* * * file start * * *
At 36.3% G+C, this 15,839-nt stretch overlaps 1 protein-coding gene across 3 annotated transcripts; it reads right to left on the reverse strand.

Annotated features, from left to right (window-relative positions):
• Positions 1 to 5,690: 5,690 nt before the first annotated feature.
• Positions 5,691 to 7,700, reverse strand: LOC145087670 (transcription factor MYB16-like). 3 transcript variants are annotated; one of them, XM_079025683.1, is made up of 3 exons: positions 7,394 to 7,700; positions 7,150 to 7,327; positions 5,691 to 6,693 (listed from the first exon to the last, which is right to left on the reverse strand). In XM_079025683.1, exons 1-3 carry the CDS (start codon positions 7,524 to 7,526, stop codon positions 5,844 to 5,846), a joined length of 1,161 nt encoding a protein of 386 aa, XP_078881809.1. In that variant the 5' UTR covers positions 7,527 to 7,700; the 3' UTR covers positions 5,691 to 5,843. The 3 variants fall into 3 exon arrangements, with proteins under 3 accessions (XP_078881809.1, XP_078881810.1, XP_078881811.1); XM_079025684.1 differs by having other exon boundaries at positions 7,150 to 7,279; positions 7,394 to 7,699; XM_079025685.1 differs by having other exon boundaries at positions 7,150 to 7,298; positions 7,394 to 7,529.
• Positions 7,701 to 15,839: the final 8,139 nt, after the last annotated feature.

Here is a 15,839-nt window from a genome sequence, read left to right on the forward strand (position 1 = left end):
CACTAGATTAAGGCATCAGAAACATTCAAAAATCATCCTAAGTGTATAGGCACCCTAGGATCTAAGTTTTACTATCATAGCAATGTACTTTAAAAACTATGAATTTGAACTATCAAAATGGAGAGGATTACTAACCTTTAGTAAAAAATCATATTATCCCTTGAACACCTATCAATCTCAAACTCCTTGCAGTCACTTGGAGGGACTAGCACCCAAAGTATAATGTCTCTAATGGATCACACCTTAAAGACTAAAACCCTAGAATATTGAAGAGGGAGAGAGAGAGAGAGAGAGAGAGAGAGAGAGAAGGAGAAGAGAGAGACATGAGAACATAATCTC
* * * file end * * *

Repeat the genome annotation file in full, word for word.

At 36.3% G+C, this 15,839-nt stretch overlaps 1 protein-coding gene across 3 annotated transcripts; it reads right to left on the reverse strand.

Annotated features, from left to right (window-relative positions):
• Positions 1 to 5,690: 5,690 nt before the first annotated feature.
• Positions 5,691 to 7,700, reverse strand: LOC145087670 (transcription factor MYB16-like). 3 transcript variants are annotated; one of them, XM_079025683.1, is made up of 3 exons: positions 7,394 to 7,700; positions 7,150 to 7,327; positions 5,691 to 6,693 (listed from the first exon to the last, which is right to left on the reverse strand). In XM_079025683.1, exons 1-3 carry the CDS (start codon positions 7,524 to 7,526, stop codon positions 5,844 to 5,846), a joined length of 1,161 nt encoding a protein of 386 aa, XP_078881809.1. In that variant the 5' UTR covers positions 7,527 to 7,700; the 3' UTR covers positions 5,691 to 5,843. The 3 variants fall into 3 exon arrangements, with proteins under 3 accessions (XP_078881809.1, XP_078881810.1, XP_078881811.1); XM_079025684.1 differs by having other exon boundaries at positions 7,150 to 7,279; positions 7,394 to 7,699; XM_079025685.1 differs by having other exon boundaries at positions 7,150 to 7,298; positions 7,394 to 7,529.
• Positions 7,701 to 15,839: the final 8,139 nt, after the last annotated feature.

Here is a 15,839-nt window from a genome sequence, read left to right on the forward strand (position 1 = left end):
CACTAGATTAAGGCATCAGAAACATTCAAAAATCATCCTAAGTGTATAGGCACCCTAGGATCTAAGTTTTACTATCATAGCAATGTACTTTAAAAACTATGAATTTGAACTATCAAAATGGAGAGGATTACTAACCTTTAGTAAAAAATCATATTATCCCTTGAACACCTATCAATCTCAAACTCCTTGCAGTCACTTGGAGGGACTAGCACCCAAAGTATAATGTCTCTAATGGATCACACCTTAAAGACTAAAACCCTAGAATATTGAAGAGGGAGAGAGAGAGAGAGAGAGAGAGAGAGAGAGAAGGAGAAGAGAGAGACATGAGAACATAATCTC